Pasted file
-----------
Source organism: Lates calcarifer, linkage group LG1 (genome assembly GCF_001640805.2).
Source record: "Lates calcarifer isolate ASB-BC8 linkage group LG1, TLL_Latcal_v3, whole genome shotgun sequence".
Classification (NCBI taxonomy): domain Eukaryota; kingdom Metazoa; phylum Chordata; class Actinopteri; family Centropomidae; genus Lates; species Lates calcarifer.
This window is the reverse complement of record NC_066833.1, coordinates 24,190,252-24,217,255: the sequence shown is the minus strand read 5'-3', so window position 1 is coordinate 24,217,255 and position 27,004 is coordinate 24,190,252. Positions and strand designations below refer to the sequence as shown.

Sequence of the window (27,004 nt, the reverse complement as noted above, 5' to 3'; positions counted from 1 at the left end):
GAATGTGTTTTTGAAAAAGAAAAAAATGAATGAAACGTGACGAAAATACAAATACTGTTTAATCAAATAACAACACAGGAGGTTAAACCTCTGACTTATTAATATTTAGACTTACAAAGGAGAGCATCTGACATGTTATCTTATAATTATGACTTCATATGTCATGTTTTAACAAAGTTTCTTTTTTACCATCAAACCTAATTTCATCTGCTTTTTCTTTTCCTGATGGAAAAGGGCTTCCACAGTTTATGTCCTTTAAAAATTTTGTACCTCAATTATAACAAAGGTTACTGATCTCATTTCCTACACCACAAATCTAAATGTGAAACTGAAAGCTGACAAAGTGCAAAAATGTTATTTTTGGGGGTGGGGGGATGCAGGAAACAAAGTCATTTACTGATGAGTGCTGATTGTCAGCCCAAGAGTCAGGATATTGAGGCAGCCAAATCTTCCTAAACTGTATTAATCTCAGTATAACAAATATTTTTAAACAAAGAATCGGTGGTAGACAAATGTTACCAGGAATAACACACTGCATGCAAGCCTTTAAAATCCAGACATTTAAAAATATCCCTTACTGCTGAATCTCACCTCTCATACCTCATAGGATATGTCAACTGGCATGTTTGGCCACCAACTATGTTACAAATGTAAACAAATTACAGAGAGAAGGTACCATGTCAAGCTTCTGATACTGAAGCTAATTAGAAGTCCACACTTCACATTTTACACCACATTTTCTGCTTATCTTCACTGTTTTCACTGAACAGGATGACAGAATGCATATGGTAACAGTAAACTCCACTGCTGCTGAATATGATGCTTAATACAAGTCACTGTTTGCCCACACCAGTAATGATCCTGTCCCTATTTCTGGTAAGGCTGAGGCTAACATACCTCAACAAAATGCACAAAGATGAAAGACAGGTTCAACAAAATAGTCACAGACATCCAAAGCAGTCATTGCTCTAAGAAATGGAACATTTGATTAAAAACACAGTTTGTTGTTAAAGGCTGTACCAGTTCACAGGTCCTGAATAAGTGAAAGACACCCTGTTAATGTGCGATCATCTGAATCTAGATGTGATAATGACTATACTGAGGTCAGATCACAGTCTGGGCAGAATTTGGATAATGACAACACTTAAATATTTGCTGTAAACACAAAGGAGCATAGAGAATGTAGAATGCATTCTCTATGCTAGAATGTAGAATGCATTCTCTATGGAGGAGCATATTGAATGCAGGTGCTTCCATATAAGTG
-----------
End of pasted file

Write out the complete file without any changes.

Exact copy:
Source organism: Lates calcarifer, linkage group LG1 (genome assembly GCF_001640805.2).
Source record: "Lates calcarifer isolate ASB-BC8 linkage group LG1, TLL_Latcal_v3, whole genome shotgun sequence".
Classification (NCBI taxonomy): domain Eukaryota; kingdom Metazoa; phylum Chordata; class Actinopteri; family Centropomidae; genus Lates; species Lates calcarifer.
This window is the reverse complement of record NC_066833.1, coordinates 24,190,252-24,217,255: the sequence shown is the minus strand read 5'-3', so window position 1 is coordinate 24,217,255 and position 27,004 is coordinate 24,190,252. Positions and strand designations below refer to the sequence as shown.

Sequence of the window (27,004 nt, the reverse complement as noted above, 5' to 3'; positions counted from 1 at the left end):
GAATGTGTTTTTGAAAAAGAAAAAAATGAATGAAACGTGACGAAAATACAAATACTGTTTAATCAAATAACAACACAGGAGGTTAAACCTCTGACTTATTAATATTTAGACTTACAAAGGAGAGCATCTGACATGTTATCTTATAATTATGACTTCATATGTCATGTTTTAACAAAGTTTCTTTTTTACCATCAAACCTAATTTCATCTGCTTTTTCTTTTCCTGATGGAAAAGGGCTTCCACAGTTTATGTCCTTTAAAAATTTTGTACCTCAATTATAACAAAGGTTACTGATCTCATTTCCTACACCACAAATCTAAATGTGAAACTGAAAGCTGACAAAGTGCAAAAATGTTATTTTTGGGGGTGGGGGGATGCAGGAAACAAAGTCATTTACTGATGAGTGCTGATTGTCAGCCCAAGAGTCAGGATATTGAGGCAGCCAAATCTTCCTAAACTGTATTAATCTCAGTATAACAAATATTTTTAAACAAAGAATCGGTGGTAGACAAATGTTACCAGGAATAACACACTGCATGCAAGCCTTTAAAATCCAGACATTTAAAAATATCCCTTACTGCTGAATCTCACCTCTCATACCTCATAGGATATGTCAACTGGCATGTTTGGCCACCAACTATGTTACAAATGTAAACAAATTACAGAGAGAAGGTACCATGTCAAGCTTCTGATACTGAAGCTAATTAGAAGTCCACACTTCACATTTTACACCACATTTTCTGCTTATCTTCACTGTTTTCACTGAACAGGATGACAGAATGCATATGGTAACAGTAAACTCCACTGCTGCTGAATATGATGCTTAATACAAGTCACTGTTTGCCCACACCAGTAATGATCCTGTCCCTATTTCTGGTAAGGCTGAGGCTAACATACCTCAACAAAATGCACAAAGATGAAAGACAGGTTCAACAAAATAGTCACAGACATCCAAAGCAGTCATTGCTCTAAGAAATGGAACATTTGATTAAAAACACAGTTTGTTGTTAAAGGCTGTACCAGTTCACAGGTCCTGAATAAGTGAAAGACACCCTGTTAATGTGCGATCATCTGAATCTAGATGTGATAATGACTATACTGAGGTCAGATCACAGTCTGGGCAGAATTTGGATAATGACAACACTTAAATATTTGCTGTAAACACAAAGGAGCATAGAGAATGTAGAATGCATTCTCTATGCTAGAATGTAGAATGCATTCTCTATGGAGGAGCATATTGAATGCAGGTGCTTCCATATAAGTG